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Thread: Clutch set design

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    Aspen and Volare Senior Member 77superpak's Avatar
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    Clutch set design

    I'm looking into replacing my entire clutch assembly and flywheel. I have two questions.

    1) I've seen two different pressure plates, lever and diaphragm. Is one better than the other? Jegs has a Hays clutch assembly 91-3006 I was interested in.

    2) There are two flywheels listed as well, 130 and 143 tooth. What is the easiest way to determine the tooth count?

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    Aspen and Volare Super Member 77rr2x4s's Avatar
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    I had problems with the diaphragm pressure plate sticking to the floor when depressed on a camaro I had years ago. I always liked the 3 lever borg and beck better back in the days. The diaphragm was easier on the leg though. I haven`t had a clutch car for a long time so there may be better choices now. 130 = 10.5 clutch 143 = 11 clutch Should be a 10.5 Which engine to you have 318 or 360? I`m assuming 318? Are you doing a performance or a stock replacement? Is the flywheel bad? It can be resurfaced. I`m pretty sure the mopar flywheel is still available but it is around $400 or so.
    Last edited by 77rr2x4s; 1 Week Ago at 12:33 PM.

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    Aspen and Volare Senior Member 77superpak's Avatar
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    The engine is a 318. I wanted more of a performance piece this time around. The reason I want a new flywheel is the one in the car was resurfaced 25 years ago. Jegs shows the flywheel available for $315.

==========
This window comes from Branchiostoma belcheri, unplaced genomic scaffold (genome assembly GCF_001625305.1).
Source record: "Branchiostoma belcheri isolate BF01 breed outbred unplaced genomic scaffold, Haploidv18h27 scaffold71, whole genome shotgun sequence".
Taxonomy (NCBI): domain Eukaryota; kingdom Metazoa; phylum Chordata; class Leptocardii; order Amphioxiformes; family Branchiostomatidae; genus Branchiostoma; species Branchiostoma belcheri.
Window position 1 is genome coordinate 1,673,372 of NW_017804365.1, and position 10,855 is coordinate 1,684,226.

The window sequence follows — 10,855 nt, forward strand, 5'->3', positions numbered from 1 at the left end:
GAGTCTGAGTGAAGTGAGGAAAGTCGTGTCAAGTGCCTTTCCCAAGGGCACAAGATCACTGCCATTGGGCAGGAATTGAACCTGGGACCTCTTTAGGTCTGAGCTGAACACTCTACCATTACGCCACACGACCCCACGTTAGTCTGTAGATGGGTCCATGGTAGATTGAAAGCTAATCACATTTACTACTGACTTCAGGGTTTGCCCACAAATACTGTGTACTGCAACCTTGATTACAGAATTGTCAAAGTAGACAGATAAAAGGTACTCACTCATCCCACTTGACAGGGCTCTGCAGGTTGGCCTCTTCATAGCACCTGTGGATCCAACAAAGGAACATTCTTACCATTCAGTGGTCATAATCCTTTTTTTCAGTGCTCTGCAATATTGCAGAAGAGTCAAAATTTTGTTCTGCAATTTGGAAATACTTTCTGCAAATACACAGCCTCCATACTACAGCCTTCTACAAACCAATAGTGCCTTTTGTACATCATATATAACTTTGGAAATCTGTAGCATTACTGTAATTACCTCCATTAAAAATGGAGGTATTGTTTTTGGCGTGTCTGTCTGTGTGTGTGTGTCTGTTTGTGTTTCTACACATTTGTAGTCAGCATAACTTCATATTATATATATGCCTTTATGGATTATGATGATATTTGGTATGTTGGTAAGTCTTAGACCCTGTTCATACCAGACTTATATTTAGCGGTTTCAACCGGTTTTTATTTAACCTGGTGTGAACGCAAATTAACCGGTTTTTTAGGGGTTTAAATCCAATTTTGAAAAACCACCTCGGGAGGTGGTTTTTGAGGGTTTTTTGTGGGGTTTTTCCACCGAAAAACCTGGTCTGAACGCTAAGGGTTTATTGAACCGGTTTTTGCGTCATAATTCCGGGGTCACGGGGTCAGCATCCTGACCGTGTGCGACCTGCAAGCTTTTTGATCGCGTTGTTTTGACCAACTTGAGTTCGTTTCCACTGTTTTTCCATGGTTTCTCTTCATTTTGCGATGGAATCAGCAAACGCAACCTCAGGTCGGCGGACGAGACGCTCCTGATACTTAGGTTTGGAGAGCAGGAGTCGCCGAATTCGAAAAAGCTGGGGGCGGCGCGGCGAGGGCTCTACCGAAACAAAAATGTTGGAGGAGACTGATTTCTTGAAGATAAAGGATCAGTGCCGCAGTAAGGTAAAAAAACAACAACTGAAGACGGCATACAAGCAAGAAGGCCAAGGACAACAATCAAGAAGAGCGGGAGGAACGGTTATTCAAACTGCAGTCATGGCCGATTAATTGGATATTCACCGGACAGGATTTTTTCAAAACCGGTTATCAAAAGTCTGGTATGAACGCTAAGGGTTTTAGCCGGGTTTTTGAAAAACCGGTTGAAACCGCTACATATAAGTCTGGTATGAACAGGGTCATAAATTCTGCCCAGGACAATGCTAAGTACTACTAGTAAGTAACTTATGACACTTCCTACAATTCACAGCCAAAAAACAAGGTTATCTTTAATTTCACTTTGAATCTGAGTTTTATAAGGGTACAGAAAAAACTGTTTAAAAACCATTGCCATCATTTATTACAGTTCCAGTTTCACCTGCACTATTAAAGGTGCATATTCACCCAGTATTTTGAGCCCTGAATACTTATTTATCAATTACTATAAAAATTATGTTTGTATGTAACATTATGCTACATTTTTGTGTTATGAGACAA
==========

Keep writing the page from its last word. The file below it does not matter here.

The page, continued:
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    Aspen and Volare Senior Member klb6469's Avatar
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    Just make sure about what it takes to disengage the clutch ( pedal pressure). If its to high, you will start bending the linkage, and that's something you don't want. Plus the effort it takes to hold the pedal while at a stop. If your doing a upgrade, go with Center Force, you'll be happy you spent a little extra money in the long run.

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    Aspen and Volare Senior Member 77superpak's Avatar
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    I'll have to see how hard that hits the budget. I would like to go that route Keith.

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    Aspen and Volare Super Moderator aspen79's Avatar
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    I think they've got the pedal sticking to the floor problem solved with the diaphragm clutches now days. If it were me, I'd use the diaphragm style. You can get more clamping force without needing legs like Arnold. A buddy of mine had a '70 Challenger RT/SE back in the early '80's with a Borg and Beck 3 lever style and it about tore your knee ligaments pressing the pedal. It certainly didn't slip (built 383) but the pedal effort was unbearable. He put a diaphragm clutch in eventually and said it made driving the car much more enjoyable.
    1979 Aspen Sunrise 500". Bought in 1987 with 72,000 miles and a mighty E24 California emission 90hp leaning tower of power/4-speed
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